SCHOLARS HAVE long sought to find traces of the stoic soul in Sha’ul. This may be partly due to the fact that his own home city of Tarsus was a hotbed for stoicism. That being said, some have claimed to discover one. But that in and of itself is hardly the issue here, because what I shall endeavor to discuss is only the beginning of his philosophical problems.
In order to sell Torah, or Christianity—you tell me—Sha’ul had the delectable habit of quoting from pagan poets and philosophers as a means of building upon his theology. There are those who will claim that Sha’ul was brilliant beyond what the Yerushalayim group could handle and that, as a public speaker, he simply knew his audience.
But come on—
Did he really?
In Acts chapter 17, his biographer records a bizarre meeting with Athenian philosophers on Mars Hill. Mainly Stoics and Epicureans. Had Sha’ul simply spoken of the Messiah from Torah or the Tanakh, withholding the temptation to blend his developing theology into a Hellenized soup, there is no reason to conclude that they would have relegated his postulating to new and strange doctrines.
Two separate pagan poems were quoted by Sha’ul. The first comes from Epimenides, a founder of the Mysteries of Orphism. Law giver. Prophet. Gnostic. Messiah. His tattooed body was said to be highly venerated by the Spartans because it was said to reveal unutterable secrets. In ‘The Laws,’ Plato regarded the classical philosopher and poet with the highest respect.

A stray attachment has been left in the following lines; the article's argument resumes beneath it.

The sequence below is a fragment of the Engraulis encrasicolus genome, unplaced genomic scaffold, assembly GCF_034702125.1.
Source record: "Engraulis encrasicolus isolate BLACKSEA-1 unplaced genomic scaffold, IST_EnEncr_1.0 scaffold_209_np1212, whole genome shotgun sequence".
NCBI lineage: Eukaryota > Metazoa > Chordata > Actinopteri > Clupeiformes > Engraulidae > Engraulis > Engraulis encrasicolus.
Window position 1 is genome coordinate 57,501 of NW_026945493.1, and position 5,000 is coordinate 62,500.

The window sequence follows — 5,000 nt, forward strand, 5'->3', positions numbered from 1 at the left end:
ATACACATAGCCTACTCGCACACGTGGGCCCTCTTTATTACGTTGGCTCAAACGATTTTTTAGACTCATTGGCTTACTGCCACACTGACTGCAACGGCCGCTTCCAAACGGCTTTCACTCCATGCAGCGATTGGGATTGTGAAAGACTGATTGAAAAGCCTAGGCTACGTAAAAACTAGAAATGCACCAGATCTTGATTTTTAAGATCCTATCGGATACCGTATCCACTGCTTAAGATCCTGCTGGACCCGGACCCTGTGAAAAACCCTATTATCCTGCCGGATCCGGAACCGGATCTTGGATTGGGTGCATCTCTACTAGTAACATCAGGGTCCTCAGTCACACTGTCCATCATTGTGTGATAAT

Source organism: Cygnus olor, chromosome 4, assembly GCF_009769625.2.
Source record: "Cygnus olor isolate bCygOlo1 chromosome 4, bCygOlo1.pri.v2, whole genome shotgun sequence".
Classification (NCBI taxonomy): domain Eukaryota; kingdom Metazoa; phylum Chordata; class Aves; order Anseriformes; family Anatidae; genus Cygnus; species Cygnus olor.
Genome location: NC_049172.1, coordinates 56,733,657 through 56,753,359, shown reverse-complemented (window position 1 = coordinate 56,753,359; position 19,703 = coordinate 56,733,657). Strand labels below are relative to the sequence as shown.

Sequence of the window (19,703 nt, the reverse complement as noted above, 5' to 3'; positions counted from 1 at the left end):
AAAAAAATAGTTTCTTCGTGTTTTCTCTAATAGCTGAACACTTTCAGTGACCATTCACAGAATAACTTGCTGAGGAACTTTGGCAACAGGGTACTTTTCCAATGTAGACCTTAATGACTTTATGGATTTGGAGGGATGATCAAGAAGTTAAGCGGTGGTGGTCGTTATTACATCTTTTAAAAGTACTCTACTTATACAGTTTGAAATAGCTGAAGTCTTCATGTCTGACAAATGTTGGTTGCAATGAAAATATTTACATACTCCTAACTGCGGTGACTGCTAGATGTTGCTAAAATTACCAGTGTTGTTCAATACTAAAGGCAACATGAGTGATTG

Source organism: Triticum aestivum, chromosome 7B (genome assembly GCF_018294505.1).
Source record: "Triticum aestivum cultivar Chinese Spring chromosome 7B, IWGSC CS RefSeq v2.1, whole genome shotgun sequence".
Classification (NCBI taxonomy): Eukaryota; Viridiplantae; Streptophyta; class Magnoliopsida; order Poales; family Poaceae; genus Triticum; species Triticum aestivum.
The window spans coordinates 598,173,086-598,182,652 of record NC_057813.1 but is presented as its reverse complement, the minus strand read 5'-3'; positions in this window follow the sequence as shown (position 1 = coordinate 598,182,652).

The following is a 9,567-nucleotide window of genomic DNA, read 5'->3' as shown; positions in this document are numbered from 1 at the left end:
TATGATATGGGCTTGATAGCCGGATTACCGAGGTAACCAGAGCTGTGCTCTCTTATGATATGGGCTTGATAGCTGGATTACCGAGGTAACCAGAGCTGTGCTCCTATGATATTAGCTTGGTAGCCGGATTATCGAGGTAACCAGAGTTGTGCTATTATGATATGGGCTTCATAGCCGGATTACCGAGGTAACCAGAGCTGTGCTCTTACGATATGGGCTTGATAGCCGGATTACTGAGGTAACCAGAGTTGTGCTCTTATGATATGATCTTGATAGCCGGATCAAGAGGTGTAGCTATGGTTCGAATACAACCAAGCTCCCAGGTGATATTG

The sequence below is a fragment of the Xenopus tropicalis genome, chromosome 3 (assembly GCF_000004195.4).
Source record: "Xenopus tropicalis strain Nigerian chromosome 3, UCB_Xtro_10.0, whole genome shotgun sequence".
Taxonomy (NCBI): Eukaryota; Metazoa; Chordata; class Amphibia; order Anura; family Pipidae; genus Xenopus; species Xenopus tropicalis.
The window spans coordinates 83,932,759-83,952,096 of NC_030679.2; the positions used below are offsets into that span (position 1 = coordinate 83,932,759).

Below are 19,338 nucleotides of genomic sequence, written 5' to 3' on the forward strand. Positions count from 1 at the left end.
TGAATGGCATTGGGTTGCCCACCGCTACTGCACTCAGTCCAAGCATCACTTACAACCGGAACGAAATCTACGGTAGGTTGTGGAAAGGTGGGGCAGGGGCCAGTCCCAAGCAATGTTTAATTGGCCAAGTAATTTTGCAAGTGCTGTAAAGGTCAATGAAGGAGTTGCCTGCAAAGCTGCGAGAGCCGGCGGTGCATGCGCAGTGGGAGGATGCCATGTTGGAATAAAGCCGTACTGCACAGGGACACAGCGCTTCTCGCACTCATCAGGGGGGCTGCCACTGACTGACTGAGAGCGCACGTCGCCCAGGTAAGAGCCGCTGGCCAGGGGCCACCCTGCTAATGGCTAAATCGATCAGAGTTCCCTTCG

Firstly, Sha’ul quotes from the following poem, and it goes as follows:
They fashioned a tomb for you, holy and high one,
Cretans, always liars, evil beasts, idle bellies.
But you are not dead: you live and abide forever,
For in you we live and move and have our being.
The very last line is borrowed by Sha’ul.
When writing separately to Titos, Sha’ul quoted from Epimenides yet again. No surprise, his contention was with the circumcision group. Think Ya’aqob. Kepha. Yohanan. Yehudah. Yohanan-Marqos. Their good news was upsetting entire households, “teaching what they should not teach,” and their mouths needed stopped. To this effect, Sha’ul wrote:
10 For there are many unruly men, senseless talkers and deceivers, especially those of the circumcision,
11 whose mouths have to be stopped, who upset entire households, teaching what they should not teach, for the sake of filthy gain.
12 One of them, a prophet of their own, said, “Cretans are always liars, evil beasts, lazy gluttons.
You will likely note that Sha’ul is reciting from the second line of Epimenides’ poem, whereas before he quoted from the fourth, and this is where it gets strange.
Cretans are always liars. “I do not lie.” Paul.
It’s what we call the “Epimenides Paradox,” because the Philosopher is generalizing a stereotype which may be regarded as true but is also undeniably false. A problem with self-referencing logic is here revealed. The statement was made by a Cretan. That can only mean, even if the statement is regarded as true, that the Cretan poet is lying.